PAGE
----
The latest rumors have the Mets and Reds talking about a Jay Bruce trade. Bruce does not play center field, does not bat righty and has a bigger contract than Carlos Gomez. He may not have been the Mets’ first choice but he may end up being the better player for the club to acquire.
If there’s one thing we can say for certain, it’s that Mets fans have little faith in the team’s medical staff. That’s what leading the National League in most days lost to the DL over the last 15 years will do for your reputation. So, let’s say there’s nothing inherently wrong with Gomez. Since another team traded for him, it’s not an outlandish idea.
How do Bruce and Gomez stack up?
After five forgettable seasons in the majors, Gomez started to put it all together in 2012 at age 26. That year he topped a .700 OPS for the first time, with a .260/.305/.463 slash line. He did even better the following year, posting an .843 OPS, winning the Gold Glove Award and making the All-Star team. Last year was a similar season and this year he’s fallen off considerably.
Gomez’ 2015 resembles his 2012 season, good but not great. He has a .751 OPS and a .162 ISO. Those are nice numbers for a CF but it’s a drop of 92 points of OPS and 60 points of ISO from just two years ago. And after he notched 40 SB in 2013, he has just seven so far this year, with two-thirds of the season already having been played.
Meanwhile, Bruce is having a bounce-back season this year at age 28, a year younger than Gomez. After four straight seasons with an OPS over .800, Bruce fell to a .654 mark in 2014. This year he checks in with an .827 OPS, with a healthy .229 ISO. He’s got a career-high BB% (11.2) and his K% (21.4) is his lowest since 2009. Additionally, he’s showing almost no lefty-righty split. Bruce has an .832 OPS vs. RHP and an .813 mark versus southpaws.
From a strictly offensive point of view, Bruce holds a 76-point edge in OPS and a 67-point edge in ISO.
The concern is that Bruce is a product of his home park. In Great American Ball Park, Bruce has an .887 OPS and in road games, that mark falls to .771, a drop of 116 points. Meanwhile, Gomez has a .763/.741 home/road split. Yet if you look at Gomez’ big seasons in 2013 and 2014, you notice the same big home/road splits that Bruce has. Both of those seasons, Gomez had a home OPS in the .900s and a road OPS in the .700s. It seems odd to hold Bruce’s ability to continue to succeed in his home park against him.
But the biggest reason to prefer Gomez continues to be his ability to play center field. There’s no doubt that Gomez holds an edge over Bruce in this department. But, he’s gone from an all-world center fielder to one who is just above average. Gomez has retreated from a 24.4 UZR in 2013 to a 5.8 mark last year and this season he sits with a 0.7 UZR.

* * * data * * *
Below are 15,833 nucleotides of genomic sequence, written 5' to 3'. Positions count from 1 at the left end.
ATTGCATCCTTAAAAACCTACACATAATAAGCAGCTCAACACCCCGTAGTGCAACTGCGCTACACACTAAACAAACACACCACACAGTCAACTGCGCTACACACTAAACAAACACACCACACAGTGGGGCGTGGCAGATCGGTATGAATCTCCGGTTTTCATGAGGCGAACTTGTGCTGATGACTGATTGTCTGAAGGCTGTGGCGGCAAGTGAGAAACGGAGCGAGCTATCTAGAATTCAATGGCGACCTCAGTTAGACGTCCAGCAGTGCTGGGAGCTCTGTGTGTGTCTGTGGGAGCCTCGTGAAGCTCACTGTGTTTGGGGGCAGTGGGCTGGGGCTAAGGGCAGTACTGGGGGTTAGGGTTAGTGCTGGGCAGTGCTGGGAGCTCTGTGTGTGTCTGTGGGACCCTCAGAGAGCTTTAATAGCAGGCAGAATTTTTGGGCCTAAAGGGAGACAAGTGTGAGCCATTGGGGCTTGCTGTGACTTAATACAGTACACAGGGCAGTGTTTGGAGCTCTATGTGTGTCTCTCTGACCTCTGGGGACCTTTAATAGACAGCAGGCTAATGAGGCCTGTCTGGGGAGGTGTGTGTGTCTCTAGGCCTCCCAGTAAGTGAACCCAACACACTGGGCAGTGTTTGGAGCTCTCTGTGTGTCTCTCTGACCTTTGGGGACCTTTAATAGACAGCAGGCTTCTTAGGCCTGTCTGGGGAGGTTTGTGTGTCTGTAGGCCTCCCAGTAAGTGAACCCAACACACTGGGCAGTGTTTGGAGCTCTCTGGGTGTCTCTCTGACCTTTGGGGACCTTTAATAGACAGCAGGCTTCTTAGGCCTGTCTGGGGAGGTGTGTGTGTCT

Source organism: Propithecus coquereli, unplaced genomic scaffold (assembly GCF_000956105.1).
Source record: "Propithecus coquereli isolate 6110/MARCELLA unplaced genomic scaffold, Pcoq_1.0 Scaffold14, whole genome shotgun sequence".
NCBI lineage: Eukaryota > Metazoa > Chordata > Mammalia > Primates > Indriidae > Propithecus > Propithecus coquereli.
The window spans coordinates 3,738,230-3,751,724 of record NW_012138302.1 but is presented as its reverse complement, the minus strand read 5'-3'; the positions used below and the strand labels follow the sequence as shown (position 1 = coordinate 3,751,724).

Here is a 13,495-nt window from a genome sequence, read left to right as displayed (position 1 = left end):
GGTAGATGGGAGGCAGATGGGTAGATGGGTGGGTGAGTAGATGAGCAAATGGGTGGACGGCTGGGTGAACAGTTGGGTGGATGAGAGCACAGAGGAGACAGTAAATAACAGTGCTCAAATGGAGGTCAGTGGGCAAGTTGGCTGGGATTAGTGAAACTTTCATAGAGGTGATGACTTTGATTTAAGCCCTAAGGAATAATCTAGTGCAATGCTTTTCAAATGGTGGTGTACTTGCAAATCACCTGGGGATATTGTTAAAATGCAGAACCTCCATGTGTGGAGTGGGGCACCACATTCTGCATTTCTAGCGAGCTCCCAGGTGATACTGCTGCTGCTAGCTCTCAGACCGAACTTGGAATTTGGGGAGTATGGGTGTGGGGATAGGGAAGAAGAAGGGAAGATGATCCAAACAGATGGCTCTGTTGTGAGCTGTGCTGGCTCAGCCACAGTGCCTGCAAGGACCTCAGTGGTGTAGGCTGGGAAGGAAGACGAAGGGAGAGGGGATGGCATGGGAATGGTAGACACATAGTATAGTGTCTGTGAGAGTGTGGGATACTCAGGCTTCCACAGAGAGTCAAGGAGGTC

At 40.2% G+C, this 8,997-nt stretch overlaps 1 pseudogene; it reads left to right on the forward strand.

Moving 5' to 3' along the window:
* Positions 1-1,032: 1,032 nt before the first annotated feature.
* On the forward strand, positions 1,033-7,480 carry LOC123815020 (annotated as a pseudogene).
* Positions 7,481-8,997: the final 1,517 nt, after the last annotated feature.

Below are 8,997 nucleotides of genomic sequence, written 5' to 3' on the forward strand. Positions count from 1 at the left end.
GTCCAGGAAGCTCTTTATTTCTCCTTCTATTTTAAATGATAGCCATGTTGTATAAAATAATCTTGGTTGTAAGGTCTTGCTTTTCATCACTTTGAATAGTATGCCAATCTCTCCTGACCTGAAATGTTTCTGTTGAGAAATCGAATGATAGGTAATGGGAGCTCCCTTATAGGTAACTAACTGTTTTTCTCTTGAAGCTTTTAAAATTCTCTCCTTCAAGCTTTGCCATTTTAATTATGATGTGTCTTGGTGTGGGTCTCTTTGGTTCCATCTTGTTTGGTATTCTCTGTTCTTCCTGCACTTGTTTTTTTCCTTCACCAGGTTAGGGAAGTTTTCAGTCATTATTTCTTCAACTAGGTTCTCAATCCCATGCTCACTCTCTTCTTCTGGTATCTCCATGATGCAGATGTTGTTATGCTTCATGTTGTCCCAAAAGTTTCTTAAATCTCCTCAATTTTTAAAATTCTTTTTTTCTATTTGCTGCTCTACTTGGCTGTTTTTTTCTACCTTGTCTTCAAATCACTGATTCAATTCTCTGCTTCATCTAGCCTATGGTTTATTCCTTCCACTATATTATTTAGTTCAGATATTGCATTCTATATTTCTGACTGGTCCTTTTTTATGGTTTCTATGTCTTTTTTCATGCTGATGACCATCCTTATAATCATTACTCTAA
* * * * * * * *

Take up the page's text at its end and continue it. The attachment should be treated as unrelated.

Bruce had a 10.2 UZR in right field in 2013, posted a (-6.1) mark last year and currently sits with a 2.1 mark here in 2015. It’s harder to play CF than it is to play RF, no one is debating that. Yet today, Bruce is a better RF than Gomez is a CF and that holds true whether you look at UZR or DRS. By the latter system, Bruce holds a 5-run edge in 2015.
For whatever reason, Gomez is not hitting for power or running as well as he did the past two seasons. Defensively, we’ve seen this movie already with Juan Lagares in CF. He’s not the player in 2015 that he was the past two seasons. Yet he’s still better than Gomez right now. Lagares has a 4.5 UZR and a 4 DRS so far in 2014.
The assumption has been that the Mets wanted a CF to allow Lagares a chance to go on the DL and heal, so it makes sense to get a CF. But in Curtis Granderson, the Mets have a player who can handle CF, even if nowhere near as good as what we’ve become accustomed to with Lagares the past few years.
FanGraphs has the difference in run values between CF (+2.5) and RF (-7.5) as being 10 runs. Granderson has a 10.6 UZR/150 in RF this year. If he were to switch to CF, we might expect him to lose 10 runs, or be essentially a league-average player in center. Gomez has a 2.0 UZR/150. The dropoff between Gomez and Granderson is not much by this back-of-the-envelope calculation. Just to be safe, let’s triple it and say the difference between the two would be six runs over a full season.
Bruce has a 13.0 wRAA, compared to a 4.7 mark for Gomez. If you add the offensive and defensive numbers together, Bruce comes out being the better acquisition.
Perhaps Gomez heals in the offseason and comes back in 2016 as the guy he was in 2013. But that ignores the fact that in 2015, he’s inferior to Bruce. The Mets need a CF primarily for 2015, because the hope is that Lagares heals this offseason, as well. And let’s face it, if both Gomez and Lagares are completely healthy, Lagares is playing CF.
The bottom line is that Bruce has a longer track record of success in the majors and is performing better right now. And while it’s not much of an edge, he’s a year younger, too. We’ve seen Bruce bounce back from a disappointing season and get back to his previous offensive level. It remains to be seen if Gomez can do the same thing.
If money is truly no object for the Mets right now, we should be glad that there’s a potential consolation prize in Bruce better than the initial object of affection. Bruce is owed $12.5 million next year and has a $13 million option with a $1 million buyout for 2017.